June 25, 2018
Focus on entrepreneurs and innovation

Milford marijuana incubator seeks to cut costs for young companies

Photo | Matt Wright
Sira Naturals CEO Michael Dundas stands in the company's lab where employees process marijuana plants.
Photo | Matt Wright
Sira Naturals CEO Michael Dundas inspects a marijuana plant in the company's grow room.

It took Sira Naturals almost three years before it made one dollar off of its marijuana, which it grows in a Milford cultivation facility.

"Two-and-a-half years of spending money with no income insight," said CEO Michael Dundas.

The heavily regulated medical and recreational cannabis industry – the latter of which is set to launch in July – provides barrier after barrier and countless hoops for young cannabis companies to jump through before they can begin making any money.

Permitting can take months or even years, and that's assuming a particular city or town even allows those businesses to open and build a multi-million dollar facility, since Central Massachusetts communities like Westborough, Mendon and Upton have banned such businesses within their borders.

With those lessons in hand, Dundas and Sira Naturals are now launching the Sira Accelerator, an incubator program aimed at breaking down those financial and time barriers to entering the legal marijuana market.

Companies participating in the program will be allowed into Sira's facility to develop products and expedite the time to market for products with the potential to be successful.

Those products will them go straight to Sira's shelves at dispensaries in Needham, Cambridge and Somerville, Dundas said.

Saving on capital, finding investors

Building a facility like Sira's takes a boatload of capital. Young companies not yet ready to do so, but have a product they want to sell, can access Sira's kitchen and manufacturing lab and even use Sira's cannabis oil.

The idea is to not only introduce companies to investors and industry experts, but also set entrepreneurial cannabis companies up with the skills and knowledge they need to be successful and attract the kind of financial support necessary to fund capital projects.

"Those are critical pieces of this puzzle," Dundas said.

So far, Dundas said more than 250 companies have inquired about the program.

The rollout of the adult-use recreational market is expected to begin July 1, which is the first date the Cannabis Control Commission can award retail licenses to marijuana companies.

So far, companies have submitted 16 complete license applications to the CCC to open in Worcester County alone.

Statewide, that number is 53, but dozens more are on the way.

The rollout of the adult-use recreational market is expected to begin July 1, which is the first date the Cannabis Control Commission can award retail licenses to marijuana companies.

Of those, 945 are incomplete and 72 have been withdrawn, the CCC said in a June 14 meeting.

Access to expensive equipment & supplies

One of the dozens of companies looking to enter the adult-use market is Cape Cod's Healing Tree Edibles, which currently manufactures naturally edible cannabis products for the medical space.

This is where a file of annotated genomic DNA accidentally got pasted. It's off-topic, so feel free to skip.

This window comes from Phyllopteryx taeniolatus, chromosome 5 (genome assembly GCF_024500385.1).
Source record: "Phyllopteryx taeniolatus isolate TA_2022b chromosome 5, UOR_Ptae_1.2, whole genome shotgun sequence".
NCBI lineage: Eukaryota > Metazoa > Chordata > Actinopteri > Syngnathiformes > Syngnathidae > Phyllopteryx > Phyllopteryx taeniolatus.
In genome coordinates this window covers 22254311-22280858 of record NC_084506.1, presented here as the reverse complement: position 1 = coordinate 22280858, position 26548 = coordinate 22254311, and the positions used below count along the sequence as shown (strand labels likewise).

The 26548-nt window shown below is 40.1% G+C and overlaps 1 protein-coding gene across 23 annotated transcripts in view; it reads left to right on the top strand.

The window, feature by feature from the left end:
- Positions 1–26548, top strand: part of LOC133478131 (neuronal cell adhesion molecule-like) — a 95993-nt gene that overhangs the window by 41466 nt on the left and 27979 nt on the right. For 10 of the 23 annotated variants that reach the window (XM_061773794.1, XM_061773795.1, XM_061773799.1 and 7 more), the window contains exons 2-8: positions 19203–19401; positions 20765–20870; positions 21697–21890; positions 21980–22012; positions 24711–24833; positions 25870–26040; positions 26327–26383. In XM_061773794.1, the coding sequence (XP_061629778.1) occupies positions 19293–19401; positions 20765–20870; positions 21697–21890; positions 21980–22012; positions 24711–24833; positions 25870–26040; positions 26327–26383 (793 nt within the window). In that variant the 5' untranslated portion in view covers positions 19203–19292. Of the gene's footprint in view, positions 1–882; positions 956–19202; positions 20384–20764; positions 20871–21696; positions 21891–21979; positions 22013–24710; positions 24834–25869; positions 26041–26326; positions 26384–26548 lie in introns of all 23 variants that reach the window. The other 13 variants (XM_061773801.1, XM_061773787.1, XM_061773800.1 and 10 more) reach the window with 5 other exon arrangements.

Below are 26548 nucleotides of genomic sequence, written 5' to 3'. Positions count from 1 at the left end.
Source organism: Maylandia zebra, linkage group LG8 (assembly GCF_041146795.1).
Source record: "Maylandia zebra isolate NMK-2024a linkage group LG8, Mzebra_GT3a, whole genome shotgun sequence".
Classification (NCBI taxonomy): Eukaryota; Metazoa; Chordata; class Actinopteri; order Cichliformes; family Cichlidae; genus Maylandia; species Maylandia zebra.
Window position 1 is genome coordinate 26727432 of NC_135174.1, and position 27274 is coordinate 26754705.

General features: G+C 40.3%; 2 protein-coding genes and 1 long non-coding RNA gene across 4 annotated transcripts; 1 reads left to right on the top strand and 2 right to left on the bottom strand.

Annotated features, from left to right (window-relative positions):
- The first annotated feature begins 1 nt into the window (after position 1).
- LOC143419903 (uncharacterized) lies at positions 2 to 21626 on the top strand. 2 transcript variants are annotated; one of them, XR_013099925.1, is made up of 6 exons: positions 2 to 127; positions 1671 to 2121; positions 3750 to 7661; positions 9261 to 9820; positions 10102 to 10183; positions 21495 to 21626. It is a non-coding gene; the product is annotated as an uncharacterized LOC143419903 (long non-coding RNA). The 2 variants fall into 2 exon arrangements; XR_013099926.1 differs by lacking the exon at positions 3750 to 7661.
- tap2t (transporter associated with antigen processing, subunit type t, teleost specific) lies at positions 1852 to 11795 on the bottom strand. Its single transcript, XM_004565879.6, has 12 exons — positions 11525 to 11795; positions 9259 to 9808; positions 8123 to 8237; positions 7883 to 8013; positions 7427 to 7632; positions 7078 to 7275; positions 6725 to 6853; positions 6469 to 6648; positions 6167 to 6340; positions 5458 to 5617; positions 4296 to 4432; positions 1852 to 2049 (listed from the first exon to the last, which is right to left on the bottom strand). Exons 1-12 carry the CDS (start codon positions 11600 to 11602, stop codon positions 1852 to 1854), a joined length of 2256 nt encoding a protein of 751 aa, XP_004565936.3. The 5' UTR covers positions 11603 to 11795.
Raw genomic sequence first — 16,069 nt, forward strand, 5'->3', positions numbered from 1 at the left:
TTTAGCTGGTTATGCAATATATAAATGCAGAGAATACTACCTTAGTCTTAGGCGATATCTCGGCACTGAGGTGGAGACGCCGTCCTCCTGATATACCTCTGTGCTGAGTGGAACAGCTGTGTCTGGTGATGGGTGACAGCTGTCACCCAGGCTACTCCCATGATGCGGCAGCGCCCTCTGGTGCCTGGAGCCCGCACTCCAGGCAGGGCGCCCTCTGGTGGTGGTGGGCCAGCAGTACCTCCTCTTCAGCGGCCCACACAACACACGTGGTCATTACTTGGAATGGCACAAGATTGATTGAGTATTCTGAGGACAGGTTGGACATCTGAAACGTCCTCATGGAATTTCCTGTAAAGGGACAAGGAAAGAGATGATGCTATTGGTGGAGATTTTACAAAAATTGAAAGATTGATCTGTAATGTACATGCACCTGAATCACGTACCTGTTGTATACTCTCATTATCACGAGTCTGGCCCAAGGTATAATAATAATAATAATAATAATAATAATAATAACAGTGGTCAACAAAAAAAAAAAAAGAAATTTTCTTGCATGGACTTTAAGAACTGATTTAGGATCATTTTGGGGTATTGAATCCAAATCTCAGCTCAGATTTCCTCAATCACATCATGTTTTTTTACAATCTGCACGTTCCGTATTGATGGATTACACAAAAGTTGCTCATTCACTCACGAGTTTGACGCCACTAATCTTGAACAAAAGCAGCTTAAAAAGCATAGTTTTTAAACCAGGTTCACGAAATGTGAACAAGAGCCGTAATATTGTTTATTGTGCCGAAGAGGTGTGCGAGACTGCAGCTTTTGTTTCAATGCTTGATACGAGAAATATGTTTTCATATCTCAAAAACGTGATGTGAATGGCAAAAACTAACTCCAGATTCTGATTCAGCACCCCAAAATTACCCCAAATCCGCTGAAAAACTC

Michelle Bennett, owner of the microbusiness, is hoping to partner with Sira and utilize the company's state-of-the-art kitchen to perfect her craft.

With many Cape Cod towns under a recreational-use moratorium, Bennett and her company are hoping to perfect the natural edible cannabis products.

To do so, Bennett is teaming up with Dundas and Sira Naturals to take part in the accelerator program.

"The program is going to be extremely beneficial to someone like myself," said Bennett, a stay-at-home mom of 16 years. "I don't have deep pockets, and I also don't want to sell off portions of my company to multiple investors."

Bennett hopes Sira's program will provide her access to ingredients she needs – namely oil – at wholesale.

Photo | Matt Wright
Michael Dundas holds a container of cannabis oil, which can be expensive and time consuming to extract.

With cannabis oil and oil-infused products replacing the marijuana flower, Dundas said the company's expertise in extracting that oil can help other budding firms in the face of the tedious and expensive process of extracting the oil.

Extraction equipment alone can cost upwards of $150,000.

Even if a company can finance and build its own cultivation facility, it takes about four months to grow a healthy-sized plant. Then, it takes another month to cure the flower and extract cannabis oil.

That entire process takes an immense amount of expertise and training, Dundas said.

"You can't just do it off the cuff if you've never done it before," he said.

Fighting the stigma

The stigma associated with marijuana is loosening, but it's been there for a century, said Jim Borghesani, the Massachusetts former spokesman for the Marijuana Policy Project and current industry consultant.

"I consider it a hangover from 100 years of hysteria," he said.

The lasting effects from that hangover are creating large roadblocks for marijuana entrepreneurs, most notably funding thanks to cannabis' illegality at the federal level.

Those companies that have survived those obstacles – like Sira Naturals – have the unrivaled knowledge needed to navigate the fledgling industry.

"Knowledge like that is very helpful to get into this business," Borghesani said.

Borghesani, who served as the spokesperson for the successful campaign to legalize and regulate recreational marijuana in 2016, said Sira's program is the first he's heard of, and he's not surprised.

Dundas "is one of the smartest businessmen I know in this sector," Borghesani said. "I'm not surprised that this first concept came from him."

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